Joseph Brodsky papers from the archives of the Katilius family, 1966-1997
In June 2013, the Special Collections department of Stanford University Libraries acquired 8 manuscript boxes of Joseph Brodsky’s papers from Lithuania, materials that had belonged to the family of Ramūnas and Elmira Katilius.
In 1966, soon after his return from exile to the North of Russia, Joseph Brodsky, then a Russian dissident poet, later a Nobel laureate, came to Lithuania, where he found new and devoted friends, including the Katilius family. This friendship, which developed first in Vilnius and then in Leningrad (St. Petersburg), lasted until Brodsky’s forced emigration from the Soviet Union and continued during his subsequent life in the West.
Over the years, Ramūnas Katilius assembled a wide range of documents concerning Joseph Brodsky’s personality and his creative work. The most valuable section, the core of the newly acquired collection, consists of handwritten manuscripts and those typed by the poet on his personal small-character typewriter. The original materials in the papers include Brodsky’s drawings, letters, postcards and photographs. The collection also contains a Samizdat collection of Joseph Brodsky’s poetry in 3 volumes, as well as some early published works, his translations of poetry and drama into the Russian language.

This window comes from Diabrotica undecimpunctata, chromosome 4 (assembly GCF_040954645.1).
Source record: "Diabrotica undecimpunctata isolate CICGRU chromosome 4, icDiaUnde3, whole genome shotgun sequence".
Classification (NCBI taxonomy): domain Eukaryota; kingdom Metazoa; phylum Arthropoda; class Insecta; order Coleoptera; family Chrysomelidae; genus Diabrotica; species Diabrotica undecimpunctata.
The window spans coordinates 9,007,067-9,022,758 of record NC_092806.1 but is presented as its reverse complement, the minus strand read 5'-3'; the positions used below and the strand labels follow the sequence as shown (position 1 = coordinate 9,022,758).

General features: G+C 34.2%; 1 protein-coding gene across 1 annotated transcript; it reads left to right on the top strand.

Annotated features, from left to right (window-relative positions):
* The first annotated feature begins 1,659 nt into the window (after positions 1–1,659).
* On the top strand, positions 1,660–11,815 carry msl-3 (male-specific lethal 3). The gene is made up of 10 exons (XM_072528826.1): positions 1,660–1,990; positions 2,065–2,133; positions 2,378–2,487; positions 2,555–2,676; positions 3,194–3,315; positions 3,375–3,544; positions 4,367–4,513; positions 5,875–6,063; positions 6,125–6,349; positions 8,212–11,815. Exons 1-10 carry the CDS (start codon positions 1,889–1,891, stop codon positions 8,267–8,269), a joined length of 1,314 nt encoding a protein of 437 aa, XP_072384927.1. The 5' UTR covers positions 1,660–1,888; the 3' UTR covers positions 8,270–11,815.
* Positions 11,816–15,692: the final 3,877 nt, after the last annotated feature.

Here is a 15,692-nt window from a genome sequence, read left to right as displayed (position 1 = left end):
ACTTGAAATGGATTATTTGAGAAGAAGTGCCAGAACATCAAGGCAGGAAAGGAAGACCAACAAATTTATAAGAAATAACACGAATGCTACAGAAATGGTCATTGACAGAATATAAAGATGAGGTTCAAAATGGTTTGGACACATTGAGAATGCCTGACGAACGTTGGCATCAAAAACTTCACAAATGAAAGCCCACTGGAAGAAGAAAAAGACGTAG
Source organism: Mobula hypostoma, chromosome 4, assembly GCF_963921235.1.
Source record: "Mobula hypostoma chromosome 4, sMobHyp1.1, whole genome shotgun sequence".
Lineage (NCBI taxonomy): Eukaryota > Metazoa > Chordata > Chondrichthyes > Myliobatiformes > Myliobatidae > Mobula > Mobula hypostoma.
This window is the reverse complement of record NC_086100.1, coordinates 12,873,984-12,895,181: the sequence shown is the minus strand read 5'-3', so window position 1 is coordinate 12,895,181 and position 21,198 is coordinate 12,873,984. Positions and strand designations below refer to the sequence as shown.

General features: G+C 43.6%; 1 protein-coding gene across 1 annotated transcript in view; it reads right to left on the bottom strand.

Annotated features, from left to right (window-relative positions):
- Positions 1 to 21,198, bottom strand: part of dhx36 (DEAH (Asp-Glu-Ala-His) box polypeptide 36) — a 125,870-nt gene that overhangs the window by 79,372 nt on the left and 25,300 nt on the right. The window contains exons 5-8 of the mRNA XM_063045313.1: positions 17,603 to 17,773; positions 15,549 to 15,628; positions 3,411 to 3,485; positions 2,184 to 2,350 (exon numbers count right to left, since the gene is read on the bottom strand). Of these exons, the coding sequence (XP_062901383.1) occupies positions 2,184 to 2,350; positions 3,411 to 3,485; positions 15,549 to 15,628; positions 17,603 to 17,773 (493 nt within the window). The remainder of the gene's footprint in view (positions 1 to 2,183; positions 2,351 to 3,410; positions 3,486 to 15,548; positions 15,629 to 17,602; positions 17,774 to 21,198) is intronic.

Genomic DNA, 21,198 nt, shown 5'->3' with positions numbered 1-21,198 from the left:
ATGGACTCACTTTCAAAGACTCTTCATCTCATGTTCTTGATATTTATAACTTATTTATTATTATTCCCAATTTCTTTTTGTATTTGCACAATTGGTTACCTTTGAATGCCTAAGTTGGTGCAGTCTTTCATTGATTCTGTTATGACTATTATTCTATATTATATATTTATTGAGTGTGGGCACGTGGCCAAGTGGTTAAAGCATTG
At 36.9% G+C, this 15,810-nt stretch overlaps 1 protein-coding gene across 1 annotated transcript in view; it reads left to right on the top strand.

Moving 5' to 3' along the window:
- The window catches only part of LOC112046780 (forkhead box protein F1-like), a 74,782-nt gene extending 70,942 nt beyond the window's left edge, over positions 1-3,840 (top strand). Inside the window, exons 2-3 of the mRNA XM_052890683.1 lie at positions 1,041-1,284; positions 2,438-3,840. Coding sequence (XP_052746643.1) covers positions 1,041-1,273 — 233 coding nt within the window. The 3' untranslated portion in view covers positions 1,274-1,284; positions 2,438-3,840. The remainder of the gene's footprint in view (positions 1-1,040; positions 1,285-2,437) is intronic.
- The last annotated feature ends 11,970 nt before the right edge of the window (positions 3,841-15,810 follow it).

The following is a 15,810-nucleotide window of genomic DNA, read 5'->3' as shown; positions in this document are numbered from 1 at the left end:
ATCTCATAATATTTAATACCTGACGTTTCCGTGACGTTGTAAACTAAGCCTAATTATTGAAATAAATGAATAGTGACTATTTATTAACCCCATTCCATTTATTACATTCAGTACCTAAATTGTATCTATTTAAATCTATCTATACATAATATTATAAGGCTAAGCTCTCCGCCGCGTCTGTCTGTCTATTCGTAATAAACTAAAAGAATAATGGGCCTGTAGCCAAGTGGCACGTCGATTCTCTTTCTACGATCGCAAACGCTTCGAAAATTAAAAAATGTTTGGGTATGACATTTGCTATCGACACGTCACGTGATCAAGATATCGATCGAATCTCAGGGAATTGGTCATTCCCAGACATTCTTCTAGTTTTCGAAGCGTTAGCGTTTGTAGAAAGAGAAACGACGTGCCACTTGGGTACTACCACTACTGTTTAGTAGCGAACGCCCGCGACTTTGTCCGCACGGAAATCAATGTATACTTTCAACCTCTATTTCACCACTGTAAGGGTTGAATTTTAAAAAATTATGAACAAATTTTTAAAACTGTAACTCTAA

Ramūnas and Elmira Katilius also collected printed materials about Joseph Brodsky’s public activities, his interviews for different journals and articles on the poet’s relations with Lithuania and his friends. The latter include Tomas Venclova, Czeslaw Milosz and Yevgeny Rein. Articles and printed ephemera cover the time period from 1966 until 2011, with the bulk of material dating from 1966 to 1997.
This collection, which uncovers a very special and less known angle of Joseph Brodsky’s life, can be considered an archive of friendship. The collection is an important complement to the main collection of Brodsky’s papers in the Beinecke Rare Book and Manuscript Library in Yale University and materials in the National Library of Russia in St. Petersburg.
For background on how the collection came to SUL, see Cynthia Haven's article "From Russia, via Lithuania, With Love," Stanford Magazine, September/October 2013, http://alumni.stanford.edu/get/page/magazine/article/?article_id=64337.